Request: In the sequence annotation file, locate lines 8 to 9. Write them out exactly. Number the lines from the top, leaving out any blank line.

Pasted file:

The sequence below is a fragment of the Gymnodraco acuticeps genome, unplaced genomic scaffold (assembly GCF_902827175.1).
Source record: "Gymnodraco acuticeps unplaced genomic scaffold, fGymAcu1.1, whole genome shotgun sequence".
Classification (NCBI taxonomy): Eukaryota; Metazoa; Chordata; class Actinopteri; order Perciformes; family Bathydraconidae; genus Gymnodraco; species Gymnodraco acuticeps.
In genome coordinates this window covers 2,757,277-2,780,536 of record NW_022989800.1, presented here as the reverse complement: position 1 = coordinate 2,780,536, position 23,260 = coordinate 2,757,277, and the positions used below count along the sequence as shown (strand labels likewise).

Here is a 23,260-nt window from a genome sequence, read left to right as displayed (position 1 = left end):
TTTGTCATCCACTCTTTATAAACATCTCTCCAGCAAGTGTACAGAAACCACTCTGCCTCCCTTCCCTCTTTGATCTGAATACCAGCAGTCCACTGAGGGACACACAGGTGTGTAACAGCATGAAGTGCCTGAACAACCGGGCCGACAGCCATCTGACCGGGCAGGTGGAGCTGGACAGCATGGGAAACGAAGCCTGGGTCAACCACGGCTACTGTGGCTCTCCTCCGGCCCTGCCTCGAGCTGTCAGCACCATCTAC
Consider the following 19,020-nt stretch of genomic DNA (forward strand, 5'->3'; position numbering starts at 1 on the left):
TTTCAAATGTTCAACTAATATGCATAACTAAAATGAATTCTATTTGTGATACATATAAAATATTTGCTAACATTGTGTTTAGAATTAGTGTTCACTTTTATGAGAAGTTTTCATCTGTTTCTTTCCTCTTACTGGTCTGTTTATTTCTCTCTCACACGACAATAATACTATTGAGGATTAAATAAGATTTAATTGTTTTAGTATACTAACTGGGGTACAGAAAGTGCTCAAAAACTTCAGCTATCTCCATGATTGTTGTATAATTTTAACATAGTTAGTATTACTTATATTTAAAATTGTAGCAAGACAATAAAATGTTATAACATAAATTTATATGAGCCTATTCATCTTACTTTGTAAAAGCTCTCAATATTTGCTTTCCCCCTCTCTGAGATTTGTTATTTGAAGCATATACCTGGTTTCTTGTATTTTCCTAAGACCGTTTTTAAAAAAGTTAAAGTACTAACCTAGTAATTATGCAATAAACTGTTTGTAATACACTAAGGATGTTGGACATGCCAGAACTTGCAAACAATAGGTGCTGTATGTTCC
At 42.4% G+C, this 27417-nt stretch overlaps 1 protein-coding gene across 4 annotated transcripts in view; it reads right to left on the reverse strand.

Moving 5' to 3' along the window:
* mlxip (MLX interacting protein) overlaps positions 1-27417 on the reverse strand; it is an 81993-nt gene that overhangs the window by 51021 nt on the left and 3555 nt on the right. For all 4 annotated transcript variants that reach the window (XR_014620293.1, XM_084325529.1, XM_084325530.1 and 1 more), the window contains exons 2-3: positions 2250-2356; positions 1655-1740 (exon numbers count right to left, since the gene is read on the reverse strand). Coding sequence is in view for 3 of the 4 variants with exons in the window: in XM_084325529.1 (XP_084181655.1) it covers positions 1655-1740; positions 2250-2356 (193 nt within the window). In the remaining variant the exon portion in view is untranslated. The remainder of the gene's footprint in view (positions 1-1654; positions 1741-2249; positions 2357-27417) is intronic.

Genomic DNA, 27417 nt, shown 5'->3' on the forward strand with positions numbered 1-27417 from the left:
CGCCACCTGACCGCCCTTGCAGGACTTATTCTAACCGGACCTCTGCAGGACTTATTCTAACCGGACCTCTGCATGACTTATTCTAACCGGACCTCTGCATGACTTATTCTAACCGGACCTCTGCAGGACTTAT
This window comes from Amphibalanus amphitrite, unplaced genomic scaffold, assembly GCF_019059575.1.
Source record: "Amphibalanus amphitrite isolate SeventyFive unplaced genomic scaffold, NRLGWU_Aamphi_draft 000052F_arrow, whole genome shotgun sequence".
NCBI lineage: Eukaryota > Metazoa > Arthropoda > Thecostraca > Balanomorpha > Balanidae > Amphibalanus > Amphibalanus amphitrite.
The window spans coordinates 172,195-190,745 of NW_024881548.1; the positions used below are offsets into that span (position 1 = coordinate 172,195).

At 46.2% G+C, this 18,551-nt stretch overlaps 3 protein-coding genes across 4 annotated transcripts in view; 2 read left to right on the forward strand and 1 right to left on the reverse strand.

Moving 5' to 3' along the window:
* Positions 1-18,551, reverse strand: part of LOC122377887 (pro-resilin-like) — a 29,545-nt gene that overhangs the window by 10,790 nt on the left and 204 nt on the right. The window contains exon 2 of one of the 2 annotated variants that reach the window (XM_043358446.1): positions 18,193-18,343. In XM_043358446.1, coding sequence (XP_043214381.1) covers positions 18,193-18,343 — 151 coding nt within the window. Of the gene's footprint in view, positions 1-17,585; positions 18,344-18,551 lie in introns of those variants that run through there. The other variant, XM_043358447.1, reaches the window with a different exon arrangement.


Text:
TTTCAAATGTTCAACTAATATGCATAACTAAAATGAATTCTATTTGTGATACATATAAAATATTTGCTAACATTGTGTTTAGAATTAGTGTTCACTTTTATGAGAAGTTTTCATCTGTTTCTTTCCTCTTACTGGTCTGTTTATTTCTCTCTCACACGACAATAATACTATTGAGGATTAAATAAGATTTAATTGTTTTAGTATACTAACTGGGGTACAGAAAGTGCTCAAAAACTTCAGCTATCTCCATGATTGTTGTATAATTTTAACATAGTTAGTATTACTTATATTTAAAATTGTAGCAAGACAATAAAATGTTATAACATAAATTTATATGAGCCTATTCATCTTACTTTGTAAAAGCTCTCAATATTTGCTTTCCCCCTCTCTGAGATTTGTTATTTGAAGCATATACCTGGTTTCTTGTATTTTCCTAAGACCGTTTTTAAAAAAGTTAAAGTACTAACCTAGTAATTATGCAATAAACTGTTTGTAATACACTAAGGATGTTGGACATGCCAGAACTTGCAAACAATAGGTGCTGTATGTTCC
At 42.4% G+C, this 27417-nt stretch overlaps 1 protein-coding gene across 4 annotated transcripts in view; it reads right to left on the reverse strand.